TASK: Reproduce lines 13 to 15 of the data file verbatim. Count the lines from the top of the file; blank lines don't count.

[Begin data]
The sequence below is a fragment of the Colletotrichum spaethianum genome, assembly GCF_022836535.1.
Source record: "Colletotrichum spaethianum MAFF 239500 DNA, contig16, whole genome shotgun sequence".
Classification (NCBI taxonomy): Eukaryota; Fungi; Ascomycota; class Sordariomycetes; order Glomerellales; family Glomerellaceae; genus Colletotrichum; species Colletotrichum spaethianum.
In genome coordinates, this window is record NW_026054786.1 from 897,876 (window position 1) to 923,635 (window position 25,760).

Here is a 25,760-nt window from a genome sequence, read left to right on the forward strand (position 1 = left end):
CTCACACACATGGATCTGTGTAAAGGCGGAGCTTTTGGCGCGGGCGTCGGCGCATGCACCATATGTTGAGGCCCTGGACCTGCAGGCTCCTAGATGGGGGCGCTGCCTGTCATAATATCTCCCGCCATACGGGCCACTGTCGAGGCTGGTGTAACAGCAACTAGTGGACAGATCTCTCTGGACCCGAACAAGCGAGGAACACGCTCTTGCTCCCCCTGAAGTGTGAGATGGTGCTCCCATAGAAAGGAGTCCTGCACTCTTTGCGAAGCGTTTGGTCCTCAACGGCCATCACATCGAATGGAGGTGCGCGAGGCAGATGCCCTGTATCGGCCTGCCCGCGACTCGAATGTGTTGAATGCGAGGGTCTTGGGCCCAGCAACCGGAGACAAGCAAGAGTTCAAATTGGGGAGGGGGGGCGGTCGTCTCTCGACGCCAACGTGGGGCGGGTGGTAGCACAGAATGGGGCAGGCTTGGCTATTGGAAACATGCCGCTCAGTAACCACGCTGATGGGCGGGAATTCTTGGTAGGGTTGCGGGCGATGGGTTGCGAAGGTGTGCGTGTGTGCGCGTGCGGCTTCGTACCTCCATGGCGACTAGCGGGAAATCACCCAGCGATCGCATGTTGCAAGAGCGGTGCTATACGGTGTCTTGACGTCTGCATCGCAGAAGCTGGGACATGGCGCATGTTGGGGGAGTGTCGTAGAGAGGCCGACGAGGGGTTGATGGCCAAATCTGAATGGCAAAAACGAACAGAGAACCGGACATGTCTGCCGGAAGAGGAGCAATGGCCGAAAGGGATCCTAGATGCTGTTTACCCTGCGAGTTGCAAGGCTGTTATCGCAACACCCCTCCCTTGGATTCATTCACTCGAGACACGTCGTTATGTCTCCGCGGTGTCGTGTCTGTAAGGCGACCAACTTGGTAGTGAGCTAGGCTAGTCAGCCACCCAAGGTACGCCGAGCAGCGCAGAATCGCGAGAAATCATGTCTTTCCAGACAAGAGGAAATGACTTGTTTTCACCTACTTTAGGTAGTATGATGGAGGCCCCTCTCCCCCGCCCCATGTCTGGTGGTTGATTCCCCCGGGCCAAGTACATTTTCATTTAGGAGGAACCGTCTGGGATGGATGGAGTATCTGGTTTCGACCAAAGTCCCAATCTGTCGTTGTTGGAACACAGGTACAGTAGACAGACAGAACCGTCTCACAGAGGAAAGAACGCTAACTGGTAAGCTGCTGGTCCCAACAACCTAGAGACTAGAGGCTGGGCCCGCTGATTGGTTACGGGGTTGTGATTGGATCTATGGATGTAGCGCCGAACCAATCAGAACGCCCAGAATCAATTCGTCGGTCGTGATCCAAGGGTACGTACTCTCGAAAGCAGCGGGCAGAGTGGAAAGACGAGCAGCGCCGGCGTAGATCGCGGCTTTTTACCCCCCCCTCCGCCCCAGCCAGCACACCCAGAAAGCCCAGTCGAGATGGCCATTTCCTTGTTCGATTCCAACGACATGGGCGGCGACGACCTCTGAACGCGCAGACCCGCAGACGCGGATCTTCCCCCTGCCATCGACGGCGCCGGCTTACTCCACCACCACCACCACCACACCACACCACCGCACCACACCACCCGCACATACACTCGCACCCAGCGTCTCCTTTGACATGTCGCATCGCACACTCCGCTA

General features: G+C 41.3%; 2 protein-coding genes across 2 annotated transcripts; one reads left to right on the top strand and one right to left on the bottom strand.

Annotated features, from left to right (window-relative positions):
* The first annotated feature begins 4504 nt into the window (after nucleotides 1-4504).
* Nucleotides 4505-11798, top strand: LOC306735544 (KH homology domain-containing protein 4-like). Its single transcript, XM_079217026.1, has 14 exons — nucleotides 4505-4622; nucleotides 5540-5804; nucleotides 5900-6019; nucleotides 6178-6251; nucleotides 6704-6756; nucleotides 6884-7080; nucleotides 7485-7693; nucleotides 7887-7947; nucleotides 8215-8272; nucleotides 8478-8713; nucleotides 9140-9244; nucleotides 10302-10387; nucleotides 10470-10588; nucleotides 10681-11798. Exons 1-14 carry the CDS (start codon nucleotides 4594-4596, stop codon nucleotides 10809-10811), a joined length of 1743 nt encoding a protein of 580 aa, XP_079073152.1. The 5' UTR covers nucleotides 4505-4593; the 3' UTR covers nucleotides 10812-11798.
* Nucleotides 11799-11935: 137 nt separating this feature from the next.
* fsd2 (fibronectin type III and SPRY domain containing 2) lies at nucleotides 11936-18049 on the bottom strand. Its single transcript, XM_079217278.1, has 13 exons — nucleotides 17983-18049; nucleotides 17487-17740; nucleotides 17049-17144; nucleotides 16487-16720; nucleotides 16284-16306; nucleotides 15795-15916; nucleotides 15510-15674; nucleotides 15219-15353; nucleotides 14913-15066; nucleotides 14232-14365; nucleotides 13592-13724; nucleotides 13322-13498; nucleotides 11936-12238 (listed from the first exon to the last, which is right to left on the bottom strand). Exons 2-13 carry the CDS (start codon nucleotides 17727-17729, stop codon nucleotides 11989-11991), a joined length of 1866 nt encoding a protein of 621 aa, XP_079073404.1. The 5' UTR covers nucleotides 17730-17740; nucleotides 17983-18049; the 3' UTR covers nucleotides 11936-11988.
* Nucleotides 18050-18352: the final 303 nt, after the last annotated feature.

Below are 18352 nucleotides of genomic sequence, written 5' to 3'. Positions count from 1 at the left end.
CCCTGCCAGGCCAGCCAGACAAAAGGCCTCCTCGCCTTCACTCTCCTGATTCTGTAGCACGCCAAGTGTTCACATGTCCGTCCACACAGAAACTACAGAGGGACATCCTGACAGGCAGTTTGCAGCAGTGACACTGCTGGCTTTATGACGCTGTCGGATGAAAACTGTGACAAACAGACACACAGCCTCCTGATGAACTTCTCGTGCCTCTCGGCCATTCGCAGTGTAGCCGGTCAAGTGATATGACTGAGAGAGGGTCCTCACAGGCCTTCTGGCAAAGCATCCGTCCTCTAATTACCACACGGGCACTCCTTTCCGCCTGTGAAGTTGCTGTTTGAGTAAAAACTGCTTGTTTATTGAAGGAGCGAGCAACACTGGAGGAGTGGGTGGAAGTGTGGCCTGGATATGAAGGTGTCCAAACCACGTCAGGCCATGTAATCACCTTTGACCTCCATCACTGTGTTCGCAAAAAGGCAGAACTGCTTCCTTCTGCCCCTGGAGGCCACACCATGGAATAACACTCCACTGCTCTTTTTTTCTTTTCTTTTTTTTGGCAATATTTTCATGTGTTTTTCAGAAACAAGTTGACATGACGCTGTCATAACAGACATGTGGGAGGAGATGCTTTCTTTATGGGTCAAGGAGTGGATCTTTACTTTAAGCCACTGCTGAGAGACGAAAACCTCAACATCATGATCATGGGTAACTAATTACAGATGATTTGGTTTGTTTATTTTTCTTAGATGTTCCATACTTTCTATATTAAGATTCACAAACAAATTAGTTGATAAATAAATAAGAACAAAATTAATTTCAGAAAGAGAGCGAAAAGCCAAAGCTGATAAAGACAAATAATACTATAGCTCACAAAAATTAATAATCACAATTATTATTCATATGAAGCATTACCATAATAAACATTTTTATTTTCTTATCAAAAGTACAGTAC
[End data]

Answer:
* Nucleotides 18050-18352: the final 303 nt, after the last annotated feature.

Below are 18352 nucleotides of genomic sequence, written 5' to 3'. Positions count from 1 at the left end.
CCCTGCCAGGCCAGCCAGACAAAAGGCCTCCTCGCCTTCACTCTCCTGATTCTGTAGCACGCCAAGTGTTCACATGTCCGTCCACACAGAAACTACAGAGGGACATCCTGACAGGCAGTTTGCAGCAGTGACACTGCTGGCTTTATGACGCTGTCGGATGAAAACTGTGACAAACAGACACACAGCCTCCTGATGAACTTCTCGTGCCTCTCGGCCATTCGCAGTGTAGCCGGTCAAGTGATATGACTGAGAGAGGGTCCTCACAGGCCTTCTGGCAAAGCATCCGTCCTCTAATTACCACACGGGCACTCCTTTCCGCCTGTGAAGTTGCTGTTTGAGTAAAAACTGCTTGTTTATTGAAGGAGCGAGCAACACTGGAGGAGTGGGTGGAAGTGTGGCCTGGATATGAAGGTGTCCAAACCACGTCAGGCCATGTAATCACCTTTGACCTCCATCACTGTGTTCGCAAAAAGGCAGAACTGCTTCCTTCTGCCCCTGGAGGCCACACCATGGAATAACACTCCACTGCTCTTTTTTTCTTTTCTTTTTTTTGGCAATATTTTCATGTGTTTTTCAGAAACAAGTTGACATGACGCTGTCATAACAGACATGTGGGAGGAGATGCTTTCTTTATGGGTCAAGGAGTGGATCTTTACTTTAAGCCACTGCTGAGAGACGAAAACCTCAACATCATGATCATGGGTAACTAATTACAGATGATTTGGTTTGTTTATTTTTCTTAGATGTTCCATACTTTCTATATTAAGATTCACAAACAAATTAGTTGATAAATAAATAAGAACAAAATTAATTTCAGAAAGAGAGCGAAAAGCCAAAGCTGATAAAGACAAATAATACTATAGCTCACAAAAATTAATAATCACAATTATTATTCATATGAAGCATTACCATAATAAACATTTTTATTTTCTTATCAAAAGTACAGTAC